Election Day is fast approaching and if the political advertisements, bumper stickers and increase in material for “The Daily Show” didn’t make it apparent enough, Facebook sure has. It’s during this time that people’s Facebook walls go from a collection of veiled dramatic statuses, pictures of partying and various memes to a smorgasbord of political activism (which, in retrospect, will probably contain a variety of memes as well).
The hustle and bustle reaches its peak during debate nights, when millions of eyes fixate on the candidates on their TVs or, more commonly these days, on live online streams so they can be the first to come up with the wittiest tweet on the block.
But if what I see plastered all over the Internet is any sort of indication of what the public actually gets and expects from these debates, I’m worried as to whether these rhetorical battles of ideologies have become nothing more than a form of sideshow entertainment for the American people.
The presidential and vice presidential debates are always championed as a chance for the candidates to convince undecided voters that they’re the right person for the job, as well as inspire and reassure those whose votes they already have.
Unfortunately, people’s response to the debates seems to illustrate that they don’t watch the debate for these reasons. Rather, the main viewership — those who are already firmly decided on a candidate — watch like circling vultures for any gaffe or quote the opposition might say so they can parade it around as proof of the candidate’s idiocy.
The debates have become an entirely negative experience. You rarely hear or read something along the lines of “Obama really legitimized his agenda tonight!” or “Romney’s performance in last night’s debate eloquently pointed out current problems with Obama’s administration.” Rather, it’s all sensationalist cries of “Oh my god! Did you hear what Romney just said?!” and “Obama’s so cowardly tonight!”
When asked why they think candidate X won the debate, the usual response is because candidate Y lost, not due to anything positive candidate X may have done. It’s the lies and gaffes that get us to make our decisions, not charismatic speeches and well-made arguments. Don’t get me wrong, it’s nice to have candidates scrutinized in such a public manner, but it’s the things the public focuses on in the first place that are a little troubling.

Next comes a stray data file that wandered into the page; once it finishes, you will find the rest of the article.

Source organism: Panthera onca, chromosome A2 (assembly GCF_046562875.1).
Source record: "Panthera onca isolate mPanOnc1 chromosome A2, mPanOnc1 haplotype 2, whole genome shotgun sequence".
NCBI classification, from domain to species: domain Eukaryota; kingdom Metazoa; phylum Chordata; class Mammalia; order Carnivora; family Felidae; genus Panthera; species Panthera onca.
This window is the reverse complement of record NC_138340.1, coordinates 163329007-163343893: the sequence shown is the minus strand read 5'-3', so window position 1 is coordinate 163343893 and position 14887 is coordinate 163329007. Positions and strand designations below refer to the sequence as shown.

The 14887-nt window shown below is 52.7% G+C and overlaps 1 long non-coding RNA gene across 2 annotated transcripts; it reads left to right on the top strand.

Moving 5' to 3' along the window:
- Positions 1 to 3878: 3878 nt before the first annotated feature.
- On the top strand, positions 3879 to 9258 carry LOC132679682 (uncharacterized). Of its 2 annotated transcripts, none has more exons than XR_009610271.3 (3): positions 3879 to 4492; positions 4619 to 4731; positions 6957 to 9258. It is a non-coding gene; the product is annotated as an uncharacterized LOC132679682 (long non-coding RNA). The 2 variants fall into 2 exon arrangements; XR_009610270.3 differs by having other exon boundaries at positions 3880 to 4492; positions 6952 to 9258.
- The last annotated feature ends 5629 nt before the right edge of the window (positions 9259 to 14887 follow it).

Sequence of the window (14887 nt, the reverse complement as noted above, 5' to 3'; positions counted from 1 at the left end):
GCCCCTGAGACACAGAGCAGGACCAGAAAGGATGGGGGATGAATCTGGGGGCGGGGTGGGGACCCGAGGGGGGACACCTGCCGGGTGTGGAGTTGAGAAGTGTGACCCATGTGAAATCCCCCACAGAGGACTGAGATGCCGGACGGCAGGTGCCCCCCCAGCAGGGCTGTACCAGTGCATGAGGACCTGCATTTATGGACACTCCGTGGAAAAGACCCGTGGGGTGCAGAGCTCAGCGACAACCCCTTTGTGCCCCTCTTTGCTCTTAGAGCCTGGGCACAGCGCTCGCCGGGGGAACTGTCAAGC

It’d be wrong of me to put all the blame on the voters, though. The candidates themselves aren’t helping the situation at all. They all too eagerly fall into the vaudeville mentality and spend the debates taking potshots at each other like a couple of children with brand-new BB guns.
Too afraid of losing the middle-ground voters, they tiptoe around political issues so they don’t leave themselves open to the caustic words of their opponent and mass media, all the while throwing around political jargon to fill in the gaps.
Instead of being proud of their own performances, they spend post-debate speeches boasting of quips they made about “horses and bayonets” and “Big Bird,” highlighting their opponent’s slip-ups. As we turn off our TV sets or open another tab in our web browser, all we’re left with is an uninformative, unmoving and entirely boring experience.
It’s a sad state of affairs and many people I know, myself included, wonder why we even watch the debates anymore. Even as we watch, the same conclusion comes to rest on all of our lips: things need to change.